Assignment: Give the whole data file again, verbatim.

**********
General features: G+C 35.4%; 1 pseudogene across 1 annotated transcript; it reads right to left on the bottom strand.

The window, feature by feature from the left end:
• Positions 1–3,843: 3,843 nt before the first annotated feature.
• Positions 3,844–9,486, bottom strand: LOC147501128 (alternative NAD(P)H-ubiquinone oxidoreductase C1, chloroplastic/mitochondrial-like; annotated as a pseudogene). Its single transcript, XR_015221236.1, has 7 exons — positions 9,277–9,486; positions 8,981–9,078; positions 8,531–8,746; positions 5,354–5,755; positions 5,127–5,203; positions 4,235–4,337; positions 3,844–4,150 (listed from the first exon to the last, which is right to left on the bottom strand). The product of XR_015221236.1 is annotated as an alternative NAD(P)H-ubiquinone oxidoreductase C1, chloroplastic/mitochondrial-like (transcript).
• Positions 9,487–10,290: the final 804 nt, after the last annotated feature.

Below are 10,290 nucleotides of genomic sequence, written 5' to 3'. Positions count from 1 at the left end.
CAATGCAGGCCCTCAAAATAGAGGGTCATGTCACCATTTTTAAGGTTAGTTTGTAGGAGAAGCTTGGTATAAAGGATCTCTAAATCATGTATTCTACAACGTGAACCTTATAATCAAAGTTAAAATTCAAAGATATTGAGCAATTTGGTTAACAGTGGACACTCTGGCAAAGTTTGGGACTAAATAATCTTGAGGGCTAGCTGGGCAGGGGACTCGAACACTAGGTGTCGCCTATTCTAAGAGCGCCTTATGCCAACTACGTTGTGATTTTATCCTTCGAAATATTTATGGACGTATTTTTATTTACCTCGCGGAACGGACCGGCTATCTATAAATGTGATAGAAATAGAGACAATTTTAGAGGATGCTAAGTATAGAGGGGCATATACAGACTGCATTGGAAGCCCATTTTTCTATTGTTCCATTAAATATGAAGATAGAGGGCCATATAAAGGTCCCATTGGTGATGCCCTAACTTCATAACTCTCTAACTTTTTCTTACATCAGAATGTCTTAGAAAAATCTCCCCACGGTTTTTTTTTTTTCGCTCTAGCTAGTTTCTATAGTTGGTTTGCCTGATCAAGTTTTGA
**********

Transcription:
General features: G+C 35.4%; 1 pseudogene across 1 annotated transcript; it reads right to left on the bottom strand.

The window, feature by feature from the left end:
• Positions 1–3,843: 3,843 nt before the first annotated feature.
• Positions 3,844–9,486, bottom strand: LOC147501128 (alternative NAD(P)H-ubiquinone oxidoreductase C1, chloroplastic/mitochondrial-like; annotated as a pseudogene). Its single transcript, XR_015221236.1, has 7 exons — positions 9,277–9,486; positions 8,981–9,078; positions 8,531–8,746; positions 5,354–5,755; positions 5,127–5,203; positions 4,235–4,337; positions 3,844–4,150 (listed from the first exon to the last, which is right to left on the bottom strand). The product of XR_015221236.1 is annotated as an alternative NAD(P)H-ubiquinone oxidoreductase C1, chloroplastic/mitochondrial-like (transcript).
• Positions 9,487–10,290: the final 804 nt, after the last annotated feature.

Below are 10,290 nucleotides of genomic sequence, written 5' to 3'. Positions count from 1 at the left end.
CAATGCAGGCCCTCAAAATAGAGGGTCATGTCACCATTTTTAAGGTTAGTTTGTAGGAGAAGCTTGGTATAAAGGATCTCTAAATCATGTATTCTACAACGTGAACCTTATAATCAAAGTTAAAATTCAAAGATATTGAGCAATTTGGTTAACAGTGGACACTCTGGCAAAGTTTGGGACTAAATAATCTTGAGGGCTAGCTGGGCAGGGGACTCGAACACTAGGTGTCGCCTATTCTAAGAGCGCCTTATGCCAACTACGTTGTGATTTTATCCTTCGAAATATTTATGGACGTATTTTTATTTACCTCGCGGAACGGACCGGCTATCTATAAATGTGATAGAAATAGAGACAATTTTAGAGGATGCTAAGTATAGAGGGGCATATACAGACTGCATTGGAAGCCCATTTTTCTATTGTTCCATTAAATATGAAGATAGAGGGCCATATAAAGGTCCCATTGGTGATGCCCTAACTTCATAACTCTCTAACTTTTTCTTACATCAGAATGTCTTAGAAAAATCTCCCCACGGTTTTTTTTTTTTCGCTCTAGCTAGTTTCTATAGTTGGTTTGCCTGATCAAGTTTTGA